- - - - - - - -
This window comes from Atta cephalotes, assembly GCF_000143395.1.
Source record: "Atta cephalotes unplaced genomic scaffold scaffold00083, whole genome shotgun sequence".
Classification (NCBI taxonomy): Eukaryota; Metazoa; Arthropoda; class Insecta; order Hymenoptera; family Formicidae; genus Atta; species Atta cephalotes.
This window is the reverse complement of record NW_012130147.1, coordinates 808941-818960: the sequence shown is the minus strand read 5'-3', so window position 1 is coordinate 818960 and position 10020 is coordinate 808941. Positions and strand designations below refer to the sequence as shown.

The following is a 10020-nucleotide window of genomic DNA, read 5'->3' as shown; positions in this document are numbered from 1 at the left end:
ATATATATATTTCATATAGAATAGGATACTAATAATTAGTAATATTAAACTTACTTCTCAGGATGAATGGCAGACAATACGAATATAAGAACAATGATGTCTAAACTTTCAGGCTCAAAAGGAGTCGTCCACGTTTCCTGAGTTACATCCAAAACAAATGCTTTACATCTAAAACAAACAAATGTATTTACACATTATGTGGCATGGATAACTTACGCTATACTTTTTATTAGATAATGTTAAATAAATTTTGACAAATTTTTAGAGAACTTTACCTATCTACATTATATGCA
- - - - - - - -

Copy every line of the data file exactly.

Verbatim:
This window comes from Atta cephalotes, assembly GCF_000143395.1.
Source record: "Atta cephalotes unplaced genomic scaffold scaffold00083, whole genome shotgun sequence".
Classification (NCBI taxonomy): Eukaryota; Metazoa; Arthropoda; class Insecta; order Hymenoptera; family Formicidae; genus Atta; species Atta cephalotes.
This window is the reverse complement of record NW_012130147.1, coordinates 808941-818960: the sequence shown is the minus strand read 5'-3', so window position 1 is coordinate 818960 and position 10020 is coordinate 808941. Positions and strand designations below refer to the sequence as shown.

The following is a 10020-nucleotide window of genomic DNA, read 5'->3' as shown; positions in this document are numbered from 1 at the left end:
ATATATATATTTCATATAGAATAGGATACTAATAATTAGTAATATTAAACTTACTTCTCAGGATGAATGGCAGACAATACGAATATAAGAACAATGATGTCTAAACTTTCAGGCTCAAAAGGAGTCGTCCACGTTTCCTGAGTTACATCCAAAACAAATGCTTTACATCTAAAACAAACAAATGTATTTACACATTATGTGGCATGGATAACTTACGCTATACTTTTTATTAGATAATGTTAAATAAATTTTGACAAATTTTTAGAGAACTTTACCTATCTACATTATATGCA